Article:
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Scientists Discover First Ever Female Sex Hormone in a Tree

Posted Feb 10 2010 8:37am
Scientists Discover First Ever Female Sex Hormone in a Tree

In a finding that completely bucks conventional thinking, scientists have discovered the female sex hormone progesterone in a walnut tree. Despite the small differences in chemical structures and large differences in physiological function of steroids, it was believed that only animals could produce the hormone. But new discoveries indicate that plants and animals are more closely related than previously thought.

Occurrence of Progesterone and Related Animal Steroids in Two Higher Plants

Occurrence of Progesterone and Related Animal Steroids in Two Higher Plants

The discovery is reported in the American Chemical Society’s Journal of Natural Products, a monthly publication. “The significance of the unequivocal identification of progesterone cannot be overstated,” the article by Guido F. Pauli and colleagues, states. “While the biological role of progesterone has been extensively studied in mammals, the reason for its presence in plants is less apparent.”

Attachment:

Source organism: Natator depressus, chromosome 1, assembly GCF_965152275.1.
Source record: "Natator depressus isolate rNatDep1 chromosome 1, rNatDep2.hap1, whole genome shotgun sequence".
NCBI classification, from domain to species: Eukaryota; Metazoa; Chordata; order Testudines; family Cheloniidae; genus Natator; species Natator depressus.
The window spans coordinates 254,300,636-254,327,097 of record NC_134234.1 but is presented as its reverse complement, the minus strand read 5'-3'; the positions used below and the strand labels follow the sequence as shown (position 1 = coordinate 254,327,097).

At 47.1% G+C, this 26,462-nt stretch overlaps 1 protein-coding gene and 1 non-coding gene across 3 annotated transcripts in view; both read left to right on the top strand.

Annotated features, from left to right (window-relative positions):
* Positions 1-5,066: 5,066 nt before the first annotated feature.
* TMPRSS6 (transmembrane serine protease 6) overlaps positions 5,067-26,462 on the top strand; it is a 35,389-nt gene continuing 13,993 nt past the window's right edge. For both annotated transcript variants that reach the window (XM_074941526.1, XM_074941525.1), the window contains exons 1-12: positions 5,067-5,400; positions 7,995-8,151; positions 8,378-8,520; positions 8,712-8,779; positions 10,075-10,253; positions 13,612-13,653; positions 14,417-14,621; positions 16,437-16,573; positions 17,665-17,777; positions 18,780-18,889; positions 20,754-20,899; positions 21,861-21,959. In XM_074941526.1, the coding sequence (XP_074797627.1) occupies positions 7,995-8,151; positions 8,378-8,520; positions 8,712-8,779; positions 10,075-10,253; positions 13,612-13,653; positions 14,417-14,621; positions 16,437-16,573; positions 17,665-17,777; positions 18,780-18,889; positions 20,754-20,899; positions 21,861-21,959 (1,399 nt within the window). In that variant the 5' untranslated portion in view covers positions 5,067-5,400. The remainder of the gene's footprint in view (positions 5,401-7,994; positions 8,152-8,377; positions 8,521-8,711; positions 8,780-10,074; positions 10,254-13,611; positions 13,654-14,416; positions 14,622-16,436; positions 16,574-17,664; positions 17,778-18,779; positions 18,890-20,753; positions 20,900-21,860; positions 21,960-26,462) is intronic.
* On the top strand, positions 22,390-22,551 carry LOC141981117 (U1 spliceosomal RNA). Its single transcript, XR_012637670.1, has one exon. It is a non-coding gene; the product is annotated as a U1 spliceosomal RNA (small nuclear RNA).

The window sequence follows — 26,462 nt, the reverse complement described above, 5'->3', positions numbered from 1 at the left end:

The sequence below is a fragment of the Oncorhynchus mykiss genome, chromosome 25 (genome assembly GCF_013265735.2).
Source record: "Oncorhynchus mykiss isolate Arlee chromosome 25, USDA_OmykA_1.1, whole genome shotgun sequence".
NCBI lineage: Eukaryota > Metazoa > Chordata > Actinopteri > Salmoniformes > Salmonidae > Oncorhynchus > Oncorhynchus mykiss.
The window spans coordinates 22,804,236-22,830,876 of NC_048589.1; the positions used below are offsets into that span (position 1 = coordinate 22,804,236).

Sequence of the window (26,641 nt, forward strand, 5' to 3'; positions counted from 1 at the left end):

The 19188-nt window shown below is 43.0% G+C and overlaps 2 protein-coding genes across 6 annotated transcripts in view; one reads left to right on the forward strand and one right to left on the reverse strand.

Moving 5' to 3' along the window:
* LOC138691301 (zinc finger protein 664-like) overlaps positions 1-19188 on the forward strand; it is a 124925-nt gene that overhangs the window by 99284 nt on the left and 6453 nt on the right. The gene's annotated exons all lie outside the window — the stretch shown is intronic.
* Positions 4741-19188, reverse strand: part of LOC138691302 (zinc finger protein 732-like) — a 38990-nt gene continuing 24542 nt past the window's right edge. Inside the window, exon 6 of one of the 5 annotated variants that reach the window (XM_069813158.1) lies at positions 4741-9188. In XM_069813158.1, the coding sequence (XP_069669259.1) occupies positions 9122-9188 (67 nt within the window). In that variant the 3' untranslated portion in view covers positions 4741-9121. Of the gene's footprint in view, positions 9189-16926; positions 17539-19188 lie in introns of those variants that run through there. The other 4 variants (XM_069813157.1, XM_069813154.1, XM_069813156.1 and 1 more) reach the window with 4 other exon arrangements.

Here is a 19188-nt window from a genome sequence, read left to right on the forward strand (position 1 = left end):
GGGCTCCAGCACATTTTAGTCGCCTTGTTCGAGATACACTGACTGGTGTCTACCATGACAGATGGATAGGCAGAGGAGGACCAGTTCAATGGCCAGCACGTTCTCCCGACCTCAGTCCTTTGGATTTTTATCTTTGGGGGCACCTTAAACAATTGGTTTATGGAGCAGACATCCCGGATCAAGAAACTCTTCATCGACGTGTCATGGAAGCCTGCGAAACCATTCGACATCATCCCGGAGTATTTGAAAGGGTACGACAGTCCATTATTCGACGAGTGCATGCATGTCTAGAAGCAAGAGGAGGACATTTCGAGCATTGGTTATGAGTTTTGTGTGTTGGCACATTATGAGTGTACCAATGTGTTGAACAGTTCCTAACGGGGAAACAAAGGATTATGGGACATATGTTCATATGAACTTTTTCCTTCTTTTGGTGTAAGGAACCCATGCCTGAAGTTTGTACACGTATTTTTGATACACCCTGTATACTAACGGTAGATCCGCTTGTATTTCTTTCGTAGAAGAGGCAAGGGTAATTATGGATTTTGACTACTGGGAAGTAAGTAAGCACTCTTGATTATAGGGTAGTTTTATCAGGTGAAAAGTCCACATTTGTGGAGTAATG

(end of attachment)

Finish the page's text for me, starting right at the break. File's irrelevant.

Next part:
Progesterone is a steroid hormone secreted by the ovaries to prepare the uterus for pregnancy. A synthetic version of progesterone–progestin–is used in birth control pills and other medications.

Relative configuration of the spirophanthigenins that provided proof for the planar arrangements along the bond pathways

Configuration of the spirophanthigenins that provided proof of the planar arrangements along the bond pathways

The hormone, like other steroid hormones, might be an ancient bioregulator that evolved billions of years ago before the appearance of modern plants and animals. But this new discovery could definitely change the scientific understanding of progesterone in living things. It’s function is still a mystery.

Scientists previously found progesterone-like substances in plants and speculated of its existence in plants. But researchers had not found the actual hormone until now. They detected the hormone in the leaves of the Common Walnut tree but also identified five new related steroids belonging to the buttercup family.

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Source: ACS.org

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